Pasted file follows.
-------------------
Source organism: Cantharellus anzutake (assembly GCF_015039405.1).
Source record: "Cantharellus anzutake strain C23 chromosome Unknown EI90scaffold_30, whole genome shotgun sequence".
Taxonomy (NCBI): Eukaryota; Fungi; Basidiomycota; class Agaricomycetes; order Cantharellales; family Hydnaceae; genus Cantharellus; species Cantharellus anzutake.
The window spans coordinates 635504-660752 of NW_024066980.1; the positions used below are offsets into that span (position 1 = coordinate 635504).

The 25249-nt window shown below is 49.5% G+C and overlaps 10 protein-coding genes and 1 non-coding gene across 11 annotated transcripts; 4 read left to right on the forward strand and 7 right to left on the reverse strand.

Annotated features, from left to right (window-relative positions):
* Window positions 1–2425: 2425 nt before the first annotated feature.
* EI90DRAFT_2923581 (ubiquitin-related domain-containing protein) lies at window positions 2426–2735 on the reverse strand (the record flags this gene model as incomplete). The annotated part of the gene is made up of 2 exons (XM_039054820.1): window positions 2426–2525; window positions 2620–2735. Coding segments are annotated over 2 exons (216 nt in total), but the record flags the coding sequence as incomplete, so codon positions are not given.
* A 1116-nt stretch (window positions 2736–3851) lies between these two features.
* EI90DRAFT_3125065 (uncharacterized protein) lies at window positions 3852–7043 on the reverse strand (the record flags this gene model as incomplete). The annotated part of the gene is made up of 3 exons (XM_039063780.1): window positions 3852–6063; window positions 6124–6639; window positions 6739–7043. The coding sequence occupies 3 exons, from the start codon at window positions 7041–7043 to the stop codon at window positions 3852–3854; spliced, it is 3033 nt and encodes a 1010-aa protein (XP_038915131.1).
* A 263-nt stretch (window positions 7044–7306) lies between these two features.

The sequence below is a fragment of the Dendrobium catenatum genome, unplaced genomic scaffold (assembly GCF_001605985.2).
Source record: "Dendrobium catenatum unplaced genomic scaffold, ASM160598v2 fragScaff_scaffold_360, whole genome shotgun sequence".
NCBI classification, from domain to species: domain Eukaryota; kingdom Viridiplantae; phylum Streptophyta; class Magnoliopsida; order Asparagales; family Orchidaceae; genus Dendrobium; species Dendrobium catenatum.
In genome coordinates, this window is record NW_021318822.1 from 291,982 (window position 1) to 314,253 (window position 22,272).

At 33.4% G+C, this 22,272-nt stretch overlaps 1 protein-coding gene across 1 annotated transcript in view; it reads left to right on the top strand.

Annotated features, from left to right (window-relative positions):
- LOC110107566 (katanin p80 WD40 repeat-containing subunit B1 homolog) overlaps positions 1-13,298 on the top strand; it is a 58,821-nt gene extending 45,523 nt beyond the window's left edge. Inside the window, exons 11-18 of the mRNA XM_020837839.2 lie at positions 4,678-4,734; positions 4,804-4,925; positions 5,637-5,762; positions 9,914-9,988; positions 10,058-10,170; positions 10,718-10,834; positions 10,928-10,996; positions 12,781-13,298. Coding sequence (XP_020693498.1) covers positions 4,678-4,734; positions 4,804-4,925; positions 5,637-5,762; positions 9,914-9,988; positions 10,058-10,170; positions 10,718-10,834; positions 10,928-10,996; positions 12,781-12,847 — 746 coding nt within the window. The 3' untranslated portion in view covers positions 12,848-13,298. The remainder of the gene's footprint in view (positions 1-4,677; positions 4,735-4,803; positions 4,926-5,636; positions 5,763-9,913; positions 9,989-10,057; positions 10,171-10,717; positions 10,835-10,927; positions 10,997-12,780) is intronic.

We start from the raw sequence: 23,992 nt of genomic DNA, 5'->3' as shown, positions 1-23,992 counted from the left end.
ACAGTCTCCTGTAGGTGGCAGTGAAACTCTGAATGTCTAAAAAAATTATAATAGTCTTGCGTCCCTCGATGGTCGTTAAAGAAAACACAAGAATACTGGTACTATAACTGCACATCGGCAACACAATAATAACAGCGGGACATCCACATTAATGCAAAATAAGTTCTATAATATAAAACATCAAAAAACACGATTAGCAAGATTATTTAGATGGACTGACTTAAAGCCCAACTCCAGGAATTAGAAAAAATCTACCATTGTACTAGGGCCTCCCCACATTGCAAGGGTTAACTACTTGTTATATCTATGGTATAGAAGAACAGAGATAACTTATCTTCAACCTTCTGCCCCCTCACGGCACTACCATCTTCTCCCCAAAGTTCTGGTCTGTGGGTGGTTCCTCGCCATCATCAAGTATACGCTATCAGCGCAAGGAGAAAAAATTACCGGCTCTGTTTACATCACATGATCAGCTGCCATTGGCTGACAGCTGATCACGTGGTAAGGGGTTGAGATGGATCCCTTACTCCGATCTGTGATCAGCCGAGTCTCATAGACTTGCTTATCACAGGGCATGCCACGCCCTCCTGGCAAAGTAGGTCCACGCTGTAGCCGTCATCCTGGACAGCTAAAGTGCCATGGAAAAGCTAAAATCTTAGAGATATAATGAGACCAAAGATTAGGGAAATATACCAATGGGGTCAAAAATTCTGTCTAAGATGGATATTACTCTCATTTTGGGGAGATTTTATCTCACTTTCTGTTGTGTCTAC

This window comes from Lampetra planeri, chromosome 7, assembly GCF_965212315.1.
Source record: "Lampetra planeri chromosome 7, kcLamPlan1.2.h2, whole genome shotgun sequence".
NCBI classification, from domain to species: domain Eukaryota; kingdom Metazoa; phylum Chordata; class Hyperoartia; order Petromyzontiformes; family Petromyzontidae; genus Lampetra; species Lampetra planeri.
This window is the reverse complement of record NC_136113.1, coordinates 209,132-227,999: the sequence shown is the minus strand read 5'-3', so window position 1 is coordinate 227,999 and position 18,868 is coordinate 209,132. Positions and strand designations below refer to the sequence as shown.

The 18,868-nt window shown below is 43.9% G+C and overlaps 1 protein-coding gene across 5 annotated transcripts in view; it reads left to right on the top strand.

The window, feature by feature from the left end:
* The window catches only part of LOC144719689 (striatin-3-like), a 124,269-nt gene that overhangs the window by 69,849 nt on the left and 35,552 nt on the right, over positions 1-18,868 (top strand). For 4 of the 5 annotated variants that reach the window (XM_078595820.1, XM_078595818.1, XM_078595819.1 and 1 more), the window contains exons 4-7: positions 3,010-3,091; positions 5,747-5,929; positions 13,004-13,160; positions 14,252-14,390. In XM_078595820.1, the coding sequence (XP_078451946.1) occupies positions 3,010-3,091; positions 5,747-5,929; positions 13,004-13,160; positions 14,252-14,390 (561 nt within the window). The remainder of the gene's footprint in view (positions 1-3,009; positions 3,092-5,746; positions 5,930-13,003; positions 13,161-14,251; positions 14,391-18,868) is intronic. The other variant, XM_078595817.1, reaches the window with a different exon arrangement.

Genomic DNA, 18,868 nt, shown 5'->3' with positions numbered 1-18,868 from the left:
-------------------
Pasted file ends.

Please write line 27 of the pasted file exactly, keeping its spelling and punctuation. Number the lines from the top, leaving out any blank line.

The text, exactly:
* The window catches only part of LOC144719689 (striatin-3-like), a 124,269-nt gene that overhangs the window by 69,849 nt on the left and 35,552 nt on the right, over positions 1-18,868 (top strand). For 4 of the 5 annotated variants that reach the window (XM_078595820.1, XM_078595818.1, XM_078595819.1 and 1 more), the window contains exons 4-7: positions 3,010-3,091; positions 5,747-5,929; positions 13,004-13,160; positions 14,252-14,390. In XM_078595820.1, the coding sequence (XP_078451946.1) occupies positions 3,010-3,091; positions 5,747-5,929; positions 13,004-13,160; positions 14,252-14,390 (561 nt within the window). The remainder of the gene's footprint in view (positions 1-3,009; positions 3,092-5,746; positions 5,930-13,003; positions 13,161-14,251; positions 14,391-18,868) is intronic. The other variant, XM_078595817.1, reaches the window with a different exon arrangement.